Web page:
Scotland a foodie haven? ’Tis true. And so is this: Haggis is kind of great
I had planned an extensive food itinerary for a week in Scotland, with stops at noteworthy restaurants that are helping to expunge the country’s reputation as a land of porridge and offal. But those plans didn’t take into account that our arrival in Edinburgh would disrupt the most important ritual of my day: lunch.
Desperate, my husband, Steve, and I wandered around the city center and
spotted Badger & Co., a restaurant that looks like a cross between a drinking club and a child-centric library.
My 8-year-old self would have scowled at the menu, but she wasn’t in charge. We shared a savory tart (shallots, thyme, goat cheese and lentil salsa), two shots of 14-year-old Oban Scotch and an order of haggis balls, a mix of offal, spices and grains that was then breaded and fried.
I don’t think I’ve met anyone who likes haggis (or is willing to try it), but the spheres were hot, with a crisp, salty crust. A few delicious bites that fueled our continued exploration until it was time for our next meal.
Badger & Co. isn’t one of the restaurants where local chefs are transforming the country’s food landscape, prompting ecstatic reports from travelers and critics on the front lines of what has in in the last decade become known as “the new Scottish cuisine.”
But our random encounters with pub and street food during our week-long trip in October reminded us that a successful journey is a mix of high-low experiences: planning for the cutting edge and being open to sampling the new — or, at least, the new to us.
Plans are great, but they come with expectations. Surprises — happy surprises — can make us hopeful and, perhaps, bolder as we explore new worlds.
Our home base in Edinburgh was the Bonham Hotel in the West End neighborhood, a relatively easy walk to many of the city’s biggest attractions, including Edinburgh Castle, which we were scheduled to visit on our second day in Scotland.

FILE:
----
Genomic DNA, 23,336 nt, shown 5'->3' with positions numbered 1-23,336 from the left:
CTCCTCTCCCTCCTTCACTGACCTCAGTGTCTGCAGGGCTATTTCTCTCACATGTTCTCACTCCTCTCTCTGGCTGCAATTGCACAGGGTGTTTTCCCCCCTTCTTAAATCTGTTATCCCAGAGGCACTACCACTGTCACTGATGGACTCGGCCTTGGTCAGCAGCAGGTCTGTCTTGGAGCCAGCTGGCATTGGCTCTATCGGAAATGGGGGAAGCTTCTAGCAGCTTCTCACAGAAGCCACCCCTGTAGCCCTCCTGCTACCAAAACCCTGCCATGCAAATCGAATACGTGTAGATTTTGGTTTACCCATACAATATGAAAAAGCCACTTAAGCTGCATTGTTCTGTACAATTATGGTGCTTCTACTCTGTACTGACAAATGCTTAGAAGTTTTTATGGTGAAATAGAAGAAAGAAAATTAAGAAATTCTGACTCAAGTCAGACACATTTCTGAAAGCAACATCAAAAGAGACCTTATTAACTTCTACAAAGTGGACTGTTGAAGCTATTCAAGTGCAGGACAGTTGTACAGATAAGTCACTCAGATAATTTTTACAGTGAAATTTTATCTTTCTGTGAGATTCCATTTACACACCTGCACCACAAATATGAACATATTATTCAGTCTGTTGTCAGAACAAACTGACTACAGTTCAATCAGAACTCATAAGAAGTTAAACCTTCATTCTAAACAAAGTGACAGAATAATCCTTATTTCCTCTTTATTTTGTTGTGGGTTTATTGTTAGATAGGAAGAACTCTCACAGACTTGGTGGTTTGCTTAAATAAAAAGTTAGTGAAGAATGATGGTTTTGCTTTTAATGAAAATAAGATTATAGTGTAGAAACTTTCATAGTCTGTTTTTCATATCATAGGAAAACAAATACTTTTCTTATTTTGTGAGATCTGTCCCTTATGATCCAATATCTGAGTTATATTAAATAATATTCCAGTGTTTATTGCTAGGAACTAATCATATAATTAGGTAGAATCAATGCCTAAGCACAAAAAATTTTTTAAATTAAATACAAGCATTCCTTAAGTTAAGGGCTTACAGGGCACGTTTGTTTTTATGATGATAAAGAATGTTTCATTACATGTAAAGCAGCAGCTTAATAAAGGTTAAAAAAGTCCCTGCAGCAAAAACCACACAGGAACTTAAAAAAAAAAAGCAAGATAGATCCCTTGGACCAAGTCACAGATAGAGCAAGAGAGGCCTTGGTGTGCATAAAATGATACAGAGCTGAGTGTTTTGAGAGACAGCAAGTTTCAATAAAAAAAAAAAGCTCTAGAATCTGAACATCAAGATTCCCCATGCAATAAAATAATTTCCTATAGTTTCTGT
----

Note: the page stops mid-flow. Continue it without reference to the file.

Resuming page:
Before we entered the castle complex, we stopped at the nearby Amber Restaurant, where we loaded up on strong coffee and millionaire bars — layers of shortbread, caramel and chocolate that may or may not have originated in Scotland. The sugar and caffeine propelled us through a three-hour visit.
The castle, built on a hill with amazing views of the city, is actually a series of buildings constructed over several centuries. Military enthusiasts could spend days wandering around the grounds inspecting the Great Hall; the Mons Meg, a 15th century cannon; and the National War Museum. We checked those off our list and then detoured to the Royal Palace and the Honours of Scotland, the oldest crown jewels in Britain.
Afterward, we meandered down Castlehill, a street lined with tourist shops and pubs, and stumbled upon the Ensign Ewart. Ensign Charles Ewart earned war hero status at the Battle of Waterloo in 1815. But I will remember him because this pub is where I tasted my first Scotch egg, an almost hard-boiled egg wrapped in a layer of sausage, then breaded, fried and served warm with a dollop of chutney.
Most nights, our random encounters took a back seat to our reservations, which is how we ended up at the Scran & Scallie in the Stockbridge neighborhood of Edinburgh, known for its upscale shops, bars and restaurants.
Months later, we continue to reminisce about the meal, which started with ox tongue with bone marrow, mushrooms and a fried hen’s egg in a red wine reduction. Fish and chips were lighter than air. The flaky crust of a steak pie was a lovely counterpoint to the rich beef broth and savory meat, carrots and mushrooms.
Abbeys and more
We next headed south with an itinerary that included Rosslyn Chapel, Melrose Abbey, Dryburgh Abbey — and lunch.
Rosslyn Chapel, a 20-minute drive, is a 15th century place of worship whose popularity skyrocketed after publication of Dan Brown’s “The Da Vinci Code” and the movie that followed.
The densely plotted novel emphasized connections among the chapel, the Knights Templar and the Holy Grail — connections that continue to be debated among academics and religious scholars. But it was difficult to contemplate controversy as we explored the building and its pillars and carvings. We were too dazzled to think about anything but its beauty.
After our tour of the chapel, we drove to the small town of Melrose and a reservation at Provender, where we were forced to abandon our notions about small-town dining. We started with Jerusalem artichoke velouté, a luxurious cream-based soup made with smoked haddock. An order of crowdie, a fresh curd cheese, was served with beetroot, sorrel and horseradish sorbet — a wonderful contrast with the cool dairy flavors. The bavette steak with bone marrow was a tribute to salt and fat.